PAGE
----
El Niño Southern Oscillation (ENSO) is the episodic warming or cooling of sea surface temperatures in the eastern and central equatorial Pacific and the dominant mode of interannual tropical variability. Influencing the thermal, dynamical, and chemical composition of the troposphere.
The response of tropospheric to lower stratospheric ozone to ENSO is derived using measurements from the Microwave Limb Sounder (MLS) and Tropospheric Emission Spectrometer (TES) onboard NASA's Aura satellite.
The ozone sensitivity to ENSO represents how ozone responds to a change in the Niño 3.4 Index, which in this case is for 1 K warming or El Niño. Tropospheric ozone is an important greenhouse gas and source of the hydroxyl radical which determines the oxidizing capacity of the troposphere.
Simulations using the Goddard Earth Observing System (GEOS) version 5 chemistry-climate model (CCM) forced with observed sea surface temperatures can largely reproduce this result.
Luke Oman, Anne Douglass, Jerry Ziemke, and Jose Rodriguez, Code 614, NASA GSFCReferences:
Oman, L.D, A.R. Douglass, J.R. Ziemke, J.M. Rodriguez, D.W. Waugh, and J.E. Nielsen (2012), The Ozone Response to ENSO in Aura Satellite Measurements and a Chemistry-Climate Simulation. J. Geophys. Res., Submitted.
Data Sources: Aura Microwave Limb Sounder (MLS) and Tropospheric Emission Spectrometer (TES).
Technical Description of Figures:
Figure 1: The ozone sensitivity to ENSO is derived using deseasonalized MLS and TES monthly ozone measurements. Multiple linear regression is used with three predictor variables, the Niño 3.4 Index, and the first 2 empirical orthogonal functions of the Quasi-biennial Oscillation (QBO). The resulting regression coefficient (ozone sensitivity) for the Niño 3.4 Index is shown as the color filled contours (only for values significant above 1 standard deviation). This particular version of GEOS CCM does not simulate the QBO so a linear regression was done against the Niño 3.4 Index using deseasonalized ozone from a 25 year simulation forced with observed sea surface temperatures. The regression coefficient from the simulation is overlaid as black contours. The left panel shows the ozone sensitivity (%/K) to ENSO over the tropics (averaging from 15°S-15°N) and the right panel shows the ozone sensitivity (%/K) to ENSO over the eastern and central Pacific (averaging from 180°W-110°W). Changes as large as -20%/K are found over the tropical Pacific near the tropopause and increases of 4 to 8%/K are seen in the midlatitude Pacific near the tropopause and throughout much of the troposphere over Indonesia and the Indian Ocean. MLS measurements are taken from level 2 version 3.3 from Aug. 2004 - Mar. 2012 and TES measurements are from the level 3 version 2 product from Sept. 2004 - Dec. 2009. The typical range of the Niño 3.4 Index is about 3 K from a moderate La Niña to a moderate El Niño.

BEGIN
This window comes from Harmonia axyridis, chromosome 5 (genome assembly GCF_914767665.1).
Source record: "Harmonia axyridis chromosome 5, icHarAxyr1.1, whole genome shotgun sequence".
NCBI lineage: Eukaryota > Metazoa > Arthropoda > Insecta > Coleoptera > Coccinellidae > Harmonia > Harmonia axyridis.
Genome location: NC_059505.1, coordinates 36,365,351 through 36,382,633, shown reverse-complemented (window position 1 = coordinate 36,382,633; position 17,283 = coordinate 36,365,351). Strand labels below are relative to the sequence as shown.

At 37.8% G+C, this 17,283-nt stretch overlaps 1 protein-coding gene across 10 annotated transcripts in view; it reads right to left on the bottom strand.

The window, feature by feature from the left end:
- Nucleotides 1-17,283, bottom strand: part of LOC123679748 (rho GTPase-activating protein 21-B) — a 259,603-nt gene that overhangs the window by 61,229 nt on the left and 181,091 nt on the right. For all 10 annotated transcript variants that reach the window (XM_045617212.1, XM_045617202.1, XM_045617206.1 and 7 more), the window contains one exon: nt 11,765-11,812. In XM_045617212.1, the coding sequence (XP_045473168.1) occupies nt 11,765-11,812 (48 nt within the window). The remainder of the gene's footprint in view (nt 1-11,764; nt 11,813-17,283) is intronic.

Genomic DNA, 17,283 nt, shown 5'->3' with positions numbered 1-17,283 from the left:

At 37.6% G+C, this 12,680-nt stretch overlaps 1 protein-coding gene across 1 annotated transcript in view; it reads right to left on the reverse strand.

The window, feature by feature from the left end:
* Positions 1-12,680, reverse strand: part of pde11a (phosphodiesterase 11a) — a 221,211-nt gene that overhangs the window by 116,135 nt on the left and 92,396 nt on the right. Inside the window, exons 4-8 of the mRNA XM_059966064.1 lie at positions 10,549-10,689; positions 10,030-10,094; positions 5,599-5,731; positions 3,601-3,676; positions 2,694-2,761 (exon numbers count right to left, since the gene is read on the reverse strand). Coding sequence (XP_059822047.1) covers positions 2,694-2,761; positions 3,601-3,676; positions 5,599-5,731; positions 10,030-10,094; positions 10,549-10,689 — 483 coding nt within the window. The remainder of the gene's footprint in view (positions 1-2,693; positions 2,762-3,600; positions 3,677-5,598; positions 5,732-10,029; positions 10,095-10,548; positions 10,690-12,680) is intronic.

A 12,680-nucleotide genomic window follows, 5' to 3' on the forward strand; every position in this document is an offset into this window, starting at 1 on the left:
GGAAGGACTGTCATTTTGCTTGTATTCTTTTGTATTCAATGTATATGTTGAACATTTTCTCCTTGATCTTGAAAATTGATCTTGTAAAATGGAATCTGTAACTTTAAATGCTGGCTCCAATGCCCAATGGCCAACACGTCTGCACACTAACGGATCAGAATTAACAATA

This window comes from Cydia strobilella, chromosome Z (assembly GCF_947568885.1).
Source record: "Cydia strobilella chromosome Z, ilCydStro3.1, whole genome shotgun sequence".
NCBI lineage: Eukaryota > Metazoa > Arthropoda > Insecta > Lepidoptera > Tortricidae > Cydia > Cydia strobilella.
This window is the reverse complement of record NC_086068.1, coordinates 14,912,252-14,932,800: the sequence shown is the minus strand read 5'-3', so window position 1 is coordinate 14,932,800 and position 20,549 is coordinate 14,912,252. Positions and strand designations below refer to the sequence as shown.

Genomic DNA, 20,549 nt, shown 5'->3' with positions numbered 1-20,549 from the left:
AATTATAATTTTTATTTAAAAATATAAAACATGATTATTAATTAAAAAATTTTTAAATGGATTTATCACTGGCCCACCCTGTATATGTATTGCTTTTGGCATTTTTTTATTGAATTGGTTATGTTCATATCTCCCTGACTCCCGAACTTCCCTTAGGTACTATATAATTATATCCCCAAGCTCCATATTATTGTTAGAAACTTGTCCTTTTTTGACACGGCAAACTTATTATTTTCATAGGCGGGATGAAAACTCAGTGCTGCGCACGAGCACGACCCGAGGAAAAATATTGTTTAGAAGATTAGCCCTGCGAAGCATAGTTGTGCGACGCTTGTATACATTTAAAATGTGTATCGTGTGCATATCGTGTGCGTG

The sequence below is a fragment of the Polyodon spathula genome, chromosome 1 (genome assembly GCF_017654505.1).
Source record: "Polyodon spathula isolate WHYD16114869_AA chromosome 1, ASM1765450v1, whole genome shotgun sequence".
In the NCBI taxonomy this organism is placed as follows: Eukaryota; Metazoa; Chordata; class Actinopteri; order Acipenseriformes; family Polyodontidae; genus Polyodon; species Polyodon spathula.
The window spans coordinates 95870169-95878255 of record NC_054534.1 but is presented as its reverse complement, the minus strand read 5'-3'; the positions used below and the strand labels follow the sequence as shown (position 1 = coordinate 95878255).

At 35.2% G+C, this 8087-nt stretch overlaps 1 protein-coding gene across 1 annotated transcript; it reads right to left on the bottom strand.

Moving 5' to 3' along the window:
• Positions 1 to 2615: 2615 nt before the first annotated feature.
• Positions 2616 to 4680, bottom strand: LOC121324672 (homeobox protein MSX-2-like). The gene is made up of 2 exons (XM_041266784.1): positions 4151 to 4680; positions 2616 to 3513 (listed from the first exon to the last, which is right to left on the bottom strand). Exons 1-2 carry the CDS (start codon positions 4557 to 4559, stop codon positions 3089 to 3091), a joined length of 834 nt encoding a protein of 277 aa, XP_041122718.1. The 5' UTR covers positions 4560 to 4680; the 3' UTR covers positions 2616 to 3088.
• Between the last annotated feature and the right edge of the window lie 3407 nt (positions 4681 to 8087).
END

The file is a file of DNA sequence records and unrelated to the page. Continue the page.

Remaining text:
Scientific significance: The El Niño Southern Oscillation (ENSO) is the dominant mode of tropical variability on interannual timescales. It is well known to have significant influence on the Walker Circulation in the tropical Pacific. Large perturbations to the circulation as well as resulting changes in water vapor can change ozone concentrations in the lower atmosphere. The largest changes in ozone from ENSO are seen near the tropopause which is a particularly sensitive region of our climate system. Ozone is an important greenhouse gas and changes in its amount especially in the upper troposphere influence radiative forcing at the surface. Ozone is also an important source of the hydroxyl radical (OH) which can impact the oxidizing capacity of the troposphere and the lifetimes of some greenhouse gases. Observations of the ozone sensitivity could provide a useful way to evaluate the representation of processes such as ENSO in chemistry-climate models. .
Relevance for future science and relationship to Decadal Survey: A continuation of the ozone profile record from NASA's Aura satellite using instruments like MLS and TES will help to continue to refine the derived ozone sensitivity and help to separate its signal from other known processes impacting ozone. Future missions like the proposed Tier 3 Global Atmospheric Composition Mission (GACM) which will measure the vertical profile of ozone distribution especially in the upper troposphere and lower stratosphere will be very important in examining the vertical structure of these changes especially in regions showing large gradients in ozone sensitivity.